Marker Logo HMdb.org THE HISTORICAL
MARKER DATABASE
“Bite-Size Bits of Local, National, and Global History”
“Bite-Size Bits of Local, National, and Global History”
Waverly in Lafayette County, Missouri — The American Midwest (Upper Plains)
 

The Lewis and Clark Expedition Across Missouri

 
 
The Lewis and Clark Expedition Across Missouri Marker image. Click for full size.
By Tom Bosse, October 29, 2015
1. The Lewis and Clark Expedition Across Missouri Marker
Inscription. On June 16, the Lewis and Clark Expedition passed present-day Waverly in a flotilla consisting of a keelboat and two pirogues. The men were keeping and eye out for good timber with which to replace their oars that had worn out from use in the nearly daily battles with the swift lower Missouri River. Capt.William Clark went ashore in the vicinity of "Snag" (Cranberry) Island to scout for trees to make oars out of, and to look for any trace of an old French fort. He failed to find any remnants of the fort or suitable oar material.

During his walk, Clark struck the bank next to a difficult section of the river that was a gauntlet of rolling water and deadly shifting sandbars. If the boats could not pass this stretch, they would have to fall back several miles. He immediately called this stretch of the river the "worst I ever saw" (this was the forth time in as many days that he made such a statement). The expedition managed with difficulty to get through. They then pitched camp on the northern (right) shore just above the site of present-day Waverly.

The next day the crew only went another mile before stopping to make new oars and a new towrope. At this "rope walk camp", Clark noted that he "Sent out Sjt. [Nathaniel] Pryor and Some men to get ash timber for ores, and Set Some men to make a Toe Rope out of the Cords of a Cable

The Lewis and Clark Expedition Across Missouri Marker image. Click for full size.
By Tom Bosse, October 29, 2015
2. The Lewis and Clark Expedition Across Missouri Marker
which had been provided by Capt Lewis at Pittsburg..." During their two-day stay here, Clark measured the speed of the river and found that in the swiftest part it was roaring along at 23.66 miles per hour.

Many of the men were now experiencing health problems such as boils and dysentery related to the effects of drinking river water and of receiving numerous mosquito and tick bites that caused infections. Clark was angry with the complaints of the French engagés, who wanted more rest stops, and referred to them as "French higherlins." But he felt growing admiration toward his enlisted soldiers who endured the hardships of the journey without complaint.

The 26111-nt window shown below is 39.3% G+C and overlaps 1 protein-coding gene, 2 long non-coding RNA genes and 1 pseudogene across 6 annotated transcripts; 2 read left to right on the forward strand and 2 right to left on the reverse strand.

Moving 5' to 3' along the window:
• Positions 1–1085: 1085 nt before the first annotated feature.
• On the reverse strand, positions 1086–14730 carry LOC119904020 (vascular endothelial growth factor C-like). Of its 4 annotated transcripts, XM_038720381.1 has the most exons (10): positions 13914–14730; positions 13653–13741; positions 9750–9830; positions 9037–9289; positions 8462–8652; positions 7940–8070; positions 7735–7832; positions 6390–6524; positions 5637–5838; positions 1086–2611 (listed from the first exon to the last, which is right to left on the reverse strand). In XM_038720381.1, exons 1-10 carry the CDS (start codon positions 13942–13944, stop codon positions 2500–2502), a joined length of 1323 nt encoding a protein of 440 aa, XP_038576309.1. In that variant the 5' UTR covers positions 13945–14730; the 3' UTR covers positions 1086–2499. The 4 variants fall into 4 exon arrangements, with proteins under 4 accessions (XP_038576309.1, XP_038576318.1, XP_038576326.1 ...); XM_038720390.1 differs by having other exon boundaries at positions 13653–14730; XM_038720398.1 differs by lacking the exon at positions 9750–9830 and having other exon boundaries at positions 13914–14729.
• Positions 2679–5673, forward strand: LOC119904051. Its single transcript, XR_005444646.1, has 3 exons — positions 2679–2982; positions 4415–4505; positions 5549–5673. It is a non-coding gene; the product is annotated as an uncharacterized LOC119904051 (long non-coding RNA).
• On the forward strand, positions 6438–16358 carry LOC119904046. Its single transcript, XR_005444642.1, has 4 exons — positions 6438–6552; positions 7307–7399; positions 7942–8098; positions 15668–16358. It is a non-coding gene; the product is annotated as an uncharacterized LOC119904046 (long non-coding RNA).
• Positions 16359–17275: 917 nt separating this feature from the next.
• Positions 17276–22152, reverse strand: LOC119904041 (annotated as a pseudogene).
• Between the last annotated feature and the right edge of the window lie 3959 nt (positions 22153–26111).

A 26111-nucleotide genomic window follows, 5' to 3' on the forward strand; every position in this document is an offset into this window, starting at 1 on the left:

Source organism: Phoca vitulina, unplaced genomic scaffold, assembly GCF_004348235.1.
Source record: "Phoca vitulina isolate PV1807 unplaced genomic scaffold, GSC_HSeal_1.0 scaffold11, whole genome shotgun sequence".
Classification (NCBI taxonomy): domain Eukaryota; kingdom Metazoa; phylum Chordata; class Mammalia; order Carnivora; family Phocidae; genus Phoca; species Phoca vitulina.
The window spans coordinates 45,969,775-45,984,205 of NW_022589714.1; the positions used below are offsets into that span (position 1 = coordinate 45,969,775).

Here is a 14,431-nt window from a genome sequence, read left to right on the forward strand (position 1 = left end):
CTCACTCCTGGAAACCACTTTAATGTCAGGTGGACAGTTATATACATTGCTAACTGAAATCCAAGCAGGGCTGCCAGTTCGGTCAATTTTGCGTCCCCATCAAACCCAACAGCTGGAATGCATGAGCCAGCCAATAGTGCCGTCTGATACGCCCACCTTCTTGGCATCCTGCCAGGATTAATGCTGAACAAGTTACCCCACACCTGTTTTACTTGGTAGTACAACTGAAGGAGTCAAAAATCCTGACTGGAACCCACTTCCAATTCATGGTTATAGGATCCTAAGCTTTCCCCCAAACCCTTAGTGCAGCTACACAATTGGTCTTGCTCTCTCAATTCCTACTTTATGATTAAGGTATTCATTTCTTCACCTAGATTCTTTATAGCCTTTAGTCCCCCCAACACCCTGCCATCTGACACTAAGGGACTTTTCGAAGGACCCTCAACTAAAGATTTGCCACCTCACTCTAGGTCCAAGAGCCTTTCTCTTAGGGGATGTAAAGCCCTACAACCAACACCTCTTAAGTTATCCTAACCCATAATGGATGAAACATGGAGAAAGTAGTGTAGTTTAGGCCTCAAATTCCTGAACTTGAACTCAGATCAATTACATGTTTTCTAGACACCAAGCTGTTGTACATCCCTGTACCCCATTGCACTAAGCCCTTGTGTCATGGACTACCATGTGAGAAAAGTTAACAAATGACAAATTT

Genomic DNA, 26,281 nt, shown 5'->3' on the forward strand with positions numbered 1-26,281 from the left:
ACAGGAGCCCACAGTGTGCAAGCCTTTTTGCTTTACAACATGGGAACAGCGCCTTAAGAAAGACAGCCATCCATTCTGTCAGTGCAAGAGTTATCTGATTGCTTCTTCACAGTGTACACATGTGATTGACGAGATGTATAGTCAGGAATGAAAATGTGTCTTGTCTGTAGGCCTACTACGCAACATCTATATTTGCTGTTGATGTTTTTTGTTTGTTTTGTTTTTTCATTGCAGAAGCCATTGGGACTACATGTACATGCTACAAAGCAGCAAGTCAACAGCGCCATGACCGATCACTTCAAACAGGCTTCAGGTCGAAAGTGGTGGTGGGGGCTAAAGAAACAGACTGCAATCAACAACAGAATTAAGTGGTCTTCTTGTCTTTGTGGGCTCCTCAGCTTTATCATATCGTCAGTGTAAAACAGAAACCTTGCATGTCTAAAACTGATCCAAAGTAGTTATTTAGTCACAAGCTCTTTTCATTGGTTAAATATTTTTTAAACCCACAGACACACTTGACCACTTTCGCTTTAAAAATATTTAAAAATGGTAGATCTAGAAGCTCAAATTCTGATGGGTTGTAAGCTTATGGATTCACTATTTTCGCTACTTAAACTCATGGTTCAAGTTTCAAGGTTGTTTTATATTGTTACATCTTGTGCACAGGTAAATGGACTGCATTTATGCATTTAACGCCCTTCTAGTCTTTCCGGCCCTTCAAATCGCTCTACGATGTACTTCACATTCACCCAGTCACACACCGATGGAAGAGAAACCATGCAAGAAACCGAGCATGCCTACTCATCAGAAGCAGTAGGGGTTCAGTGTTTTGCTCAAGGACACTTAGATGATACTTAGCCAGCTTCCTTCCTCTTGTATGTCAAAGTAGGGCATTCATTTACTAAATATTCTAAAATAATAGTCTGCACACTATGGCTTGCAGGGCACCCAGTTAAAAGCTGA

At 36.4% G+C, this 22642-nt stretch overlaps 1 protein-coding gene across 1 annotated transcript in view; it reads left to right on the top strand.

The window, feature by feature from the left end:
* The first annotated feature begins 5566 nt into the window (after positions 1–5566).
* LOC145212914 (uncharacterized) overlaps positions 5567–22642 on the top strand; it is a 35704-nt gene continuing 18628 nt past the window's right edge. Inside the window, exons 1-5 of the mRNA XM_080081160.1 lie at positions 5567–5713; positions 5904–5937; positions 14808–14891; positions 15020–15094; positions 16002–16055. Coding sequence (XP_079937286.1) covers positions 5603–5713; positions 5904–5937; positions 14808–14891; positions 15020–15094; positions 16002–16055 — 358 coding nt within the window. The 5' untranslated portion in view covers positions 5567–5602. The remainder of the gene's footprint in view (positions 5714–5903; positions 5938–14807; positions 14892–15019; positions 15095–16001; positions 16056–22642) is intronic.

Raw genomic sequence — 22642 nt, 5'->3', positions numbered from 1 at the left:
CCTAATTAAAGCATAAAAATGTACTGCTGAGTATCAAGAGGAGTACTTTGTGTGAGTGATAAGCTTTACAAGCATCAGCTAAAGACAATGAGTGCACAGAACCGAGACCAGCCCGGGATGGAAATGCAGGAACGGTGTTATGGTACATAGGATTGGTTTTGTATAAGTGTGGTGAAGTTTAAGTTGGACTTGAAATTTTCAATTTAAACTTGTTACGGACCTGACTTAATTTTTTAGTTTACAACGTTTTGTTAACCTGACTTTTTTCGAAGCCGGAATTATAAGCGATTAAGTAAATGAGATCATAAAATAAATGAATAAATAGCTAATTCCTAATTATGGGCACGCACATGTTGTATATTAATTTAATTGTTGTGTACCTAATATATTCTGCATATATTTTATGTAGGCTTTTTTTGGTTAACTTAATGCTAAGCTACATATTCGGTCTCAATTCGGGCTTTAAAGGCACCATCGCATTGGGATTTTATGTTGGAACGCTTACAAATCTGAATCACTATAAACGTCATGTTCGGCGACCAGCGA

"The countrey about this place is butifull on the river rich & well timbered on the S[tarboard or right] S[ide] about two miles back a Prarie com[mence]s which is rich and interspurud with groves of timber, the Count[r]y rises at 7 or 8 miles Still further back and is roleing- on the L[arboard or left] S[ide] the high lnads & Prarie Com[mence]s in the back of the river and Coninus back, well watered and abounds in De[e]r Elk & Bear..."
William Clark, June 17 1804

Fort Orleans
On June 16, William Clark searched for the remains of an old French fort noted on a map that Lewis and Clark carried with them on the expedition. This map was made in 1797 by a Scotsman working for the Spanish named

The Missouri River, upstream from Waverly, MO image. Click for full size.
By Tom Bosse, October 29, 2015
3. The Missouri River, upstream from Waverly, MO
James Mackay. This map showed the location of a "vieux [old[ fort" nearly opposite the abandoned sites of the "ancient villages" of the Little Osage and Missouri Indian tribes, which were also noted on Mackay's map. The old fort Mackay referred to was Fort Orleans, established in 1723 by Etienne de Bourgmont in an effort to establish trade with the Missouri Indians. the site was in present-day Carroll County above the mouth of the Grand River, but to this day the exact location of the fort has never been determined with certainty.
 
Marker series. This marker is included in the Lewis & Clark Expedition marker series.
 
Location. 39° 12.799′ N, 93° 31.028′ W. Marker is in Waverly, Missouri, in Lafayette County. Marker is on Main Street when traveling north. Click for map. Marker is located where Main Street meets the Missouri River. Marker is in this post office area: Waverly MO 64096, United States of America.
 
Other nearby markers. At least 7 other markers are within 12 miles of this marker, measured as the crow flies. Port of Waverly (here, next to this marker); Gen. Joseph O. Shelby Park (approx. 0.3 miles away); Santa Fe Trail (approx. 9.4 miles away); Court House Bell (approx. 10 miles away); General James Shields (approx. 10.1 miles away); a different marker also named General James Shields (approx. 11.9 miles away); Veterans Memorial (approx. 11.9 miles away).
 
Categories. Exploration
 
 
Credits. This page originally submitted on , by Tom Bosse of Jefferson City, Tennessee. This page has been viewed 114 times since then and 4 times this year. Photos:   1, 2, 3. submitted on , by Tom Bosse of Jefferson City, Tennessee. • Bill Pfingsten was the editor who published this page. This page was last revised on June 16, 2016.
Paid Advertisement